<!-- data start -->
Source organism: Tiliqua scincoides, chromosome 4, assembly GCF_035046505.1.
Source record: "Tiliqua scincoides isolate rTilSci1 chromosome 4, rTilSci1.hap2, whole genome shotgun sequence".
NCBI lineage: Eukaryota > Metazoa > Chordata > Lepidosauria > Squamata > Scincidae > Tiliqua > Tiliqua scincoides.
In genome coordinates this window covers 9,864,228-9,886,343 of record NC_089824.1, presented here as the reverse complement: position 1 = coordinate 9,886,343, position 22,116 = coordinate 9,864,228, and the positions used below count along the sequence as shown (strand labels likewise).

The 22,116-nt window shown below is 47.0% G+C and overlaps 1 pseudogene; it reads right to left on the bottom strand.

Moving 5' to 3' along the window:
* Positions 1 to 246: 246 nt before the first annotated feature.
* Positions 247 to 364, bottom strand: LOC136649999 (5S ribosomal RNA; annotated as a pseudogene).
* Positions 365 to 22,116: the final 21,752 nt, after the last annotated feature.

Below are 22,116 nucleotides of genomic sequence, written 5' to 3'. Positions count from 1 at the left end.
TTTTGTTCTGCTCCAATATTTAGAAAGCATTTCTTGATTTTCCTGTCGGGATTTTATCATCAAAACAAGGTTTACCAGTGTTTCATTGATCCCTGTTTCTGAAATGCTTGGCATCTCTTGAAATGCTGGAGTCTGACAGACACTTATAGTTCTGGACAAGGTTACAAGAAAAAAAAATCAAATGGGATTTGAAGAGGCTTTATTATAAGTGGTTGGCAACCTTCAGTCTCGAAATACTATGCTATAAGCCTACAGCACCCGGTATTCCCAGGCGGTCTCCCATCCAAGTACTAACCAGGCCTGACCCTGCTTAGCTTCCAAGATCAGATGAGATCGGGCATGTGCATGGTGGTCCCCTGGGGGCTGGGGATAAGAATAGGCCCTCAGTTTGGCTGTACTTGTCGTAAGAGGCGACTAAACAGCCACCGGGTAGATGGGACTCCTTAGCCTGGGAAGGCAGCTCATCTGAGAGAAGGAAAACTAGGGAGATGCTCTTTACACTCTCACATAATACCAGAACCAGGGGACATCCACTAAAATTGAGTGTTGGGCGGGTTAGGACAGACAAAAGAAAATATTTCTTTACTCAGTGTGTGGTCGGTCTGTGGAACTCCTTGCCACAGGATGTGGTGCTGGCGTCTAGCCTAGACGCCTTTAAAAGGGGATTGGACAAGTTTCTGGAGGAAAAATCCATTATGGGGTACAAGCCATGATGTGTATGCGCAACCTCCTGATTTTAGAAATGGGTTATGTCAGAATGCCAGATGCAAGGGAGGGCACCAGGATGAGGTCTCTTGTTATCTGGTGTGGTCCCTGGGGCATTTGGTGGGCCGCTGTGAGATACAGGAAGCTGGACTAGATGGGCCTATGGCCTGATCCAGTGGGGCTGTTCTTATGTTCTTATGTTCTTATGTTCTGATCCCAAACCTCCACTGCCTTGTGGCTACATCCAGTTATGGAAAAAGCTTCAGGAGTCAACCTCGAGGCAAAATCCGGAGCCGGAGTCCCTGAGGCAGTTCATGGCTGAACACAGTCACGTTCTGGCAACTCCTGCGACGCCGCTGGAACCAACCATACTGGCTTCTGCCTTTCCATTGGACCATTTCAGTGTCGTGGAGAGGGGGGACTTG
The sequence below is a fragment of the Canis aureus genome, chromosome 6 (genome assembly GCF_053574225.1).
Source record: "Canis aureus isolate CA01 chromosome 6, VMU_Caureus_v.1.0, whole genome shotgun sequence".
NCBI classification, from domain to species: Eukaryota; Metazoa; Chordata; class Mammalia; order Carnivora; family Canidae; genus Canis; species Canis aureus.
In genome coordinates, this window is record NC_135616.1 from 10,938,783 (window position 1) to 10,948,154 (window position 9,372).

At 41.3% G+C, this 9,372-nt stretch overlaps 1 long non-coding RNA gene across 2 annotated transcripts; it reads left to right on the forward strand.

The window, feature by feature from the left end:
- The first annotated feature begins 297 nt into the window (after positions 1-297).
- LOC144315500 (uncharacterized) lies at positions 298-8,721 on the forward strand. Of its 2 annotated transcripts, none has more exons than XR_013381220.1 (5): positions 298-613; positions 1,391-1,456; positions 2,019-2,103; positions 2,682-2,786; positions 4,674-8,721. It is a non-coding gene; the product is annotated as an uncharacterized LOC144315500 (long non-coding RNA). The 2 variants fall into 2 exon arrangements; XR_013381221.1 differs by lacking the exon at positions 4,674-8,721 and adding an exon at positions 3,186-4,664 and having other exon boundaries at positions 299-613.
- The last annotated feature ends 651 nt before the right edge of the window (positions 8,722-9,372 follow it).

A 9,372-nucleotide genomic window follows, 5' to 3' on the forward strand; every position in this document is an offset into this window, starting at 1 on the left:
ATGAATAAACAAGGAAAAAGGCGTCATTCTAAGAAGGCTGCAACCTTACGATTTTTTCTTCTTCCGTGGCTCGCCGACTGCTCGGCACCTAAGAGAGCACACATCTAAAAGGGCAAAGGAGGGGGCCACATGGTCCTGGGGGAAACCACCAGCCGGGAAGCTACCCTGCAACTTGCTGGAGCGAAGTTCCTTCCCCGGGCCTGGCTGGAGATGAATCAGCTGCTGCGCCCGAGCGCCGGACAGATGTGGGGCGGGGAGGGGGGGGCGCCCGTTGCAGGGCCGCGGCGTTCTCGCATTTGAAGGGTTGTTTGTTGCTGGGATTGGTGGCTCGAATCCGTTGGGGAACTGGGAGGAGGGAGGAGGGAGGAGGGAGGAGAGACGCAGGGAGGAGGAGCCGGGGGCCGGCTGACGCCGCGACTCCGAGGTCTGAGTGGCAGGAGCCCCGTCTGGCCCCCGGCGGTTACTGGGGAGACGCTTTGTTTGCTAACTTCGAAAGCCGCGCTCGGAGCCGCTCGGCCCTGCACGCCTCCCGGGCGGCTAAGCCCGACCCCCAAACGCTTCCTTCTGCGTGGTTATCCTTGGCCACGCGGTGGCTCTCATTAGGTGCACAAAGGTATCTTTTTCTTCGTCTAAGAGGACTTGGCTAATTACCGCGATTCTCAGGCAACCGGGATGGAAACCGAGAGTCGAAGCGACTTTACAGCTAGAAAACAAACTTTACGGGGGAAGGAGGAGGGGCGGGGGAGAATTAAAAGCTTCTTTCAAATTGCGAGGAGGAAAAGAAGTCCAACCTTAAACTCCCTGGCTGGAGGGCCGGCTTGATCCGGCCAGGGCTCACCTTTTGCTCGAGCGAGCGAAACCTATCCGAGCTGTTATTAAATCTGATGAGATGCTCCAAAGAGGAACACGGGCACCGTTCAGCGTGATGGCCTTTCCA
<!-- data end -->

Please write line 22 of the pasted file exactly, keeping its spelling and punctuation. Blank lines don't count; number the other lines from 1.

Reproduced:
ATGAATAAACAAGGAAAAAGGCGTCATTCTAAGAAGGCTGCAACCTTACGATTTTTTCTTCTTCCGTGGCTCGCCGACTGCTCGGCACCTAAGAGAGCACACATCTAAAAGGGCAAAGGAGGGGGCCACATGGTCCTGGGGGAAACCACCAGCCGGGAAGCTACCCTGCAACTTGCTGGAGCGAAGTTCCTTCCCCGGGCCTGGCTGGAGATGAATCAGCTGCTGCGCCCGAGCGCCGGACAGATGTGGGGCGGGGAGGGGGGGGCGCCCGTTGCAGGGCCGCGGCGTTCTCGCATTTGAAGGGTTGTTTGTTGCTGGGATTGGTGGCTCGAATCCGTTGGGGAACTGGGAGGAGGGAGGAGGGAGGAGGGAGGAGAGACGCAGGGAGGAGGAGCCGGGGGCCGGCTGACGCCGCGACTCCGAGGTCTGAGTGGCAGGAGCCCCGTCTGGCCCCCGGCGGTTACTGGGGAGACGCTTTGTTTGCTAACTTCGAAAGCCGCGCTCGGAGCCGCTCGGCCCTGCACGCCTCCCGGGCGGCTAAGCCCGACCCCCAAACGCTTCCTTCTGCGTGGTTATCCTTGGCCACGCGGTGGCTCTCATTAGGTGCACAAAGGTATCTTTTTCTTCGTCTAAGAGGACTTGGCTAATTACCGCGATTCTCAGGCAACCGGGATGGAAACCGAGAGTCGAAGCGACTTTACAGCTAGAAAACAAACTTTACGGGGGAAGGAGGAGGGGCGGGGGAGAATTAAAAGCTTCTTTCAAATTGCGAGGAGGAAAAGAAGTCCAACCTTAAACTCCCTGGCTGGAGGGCCGGCTTGATCCGGCCAGGGCTCACCTTTTGCTCGAGCGAGCGAAACCTATCCGAGCTGTTATTAAATCTGATGAGATGCTCCAAAGAGGAACACGGGCACCGTTCAGCGTGATGGCCTTTCCA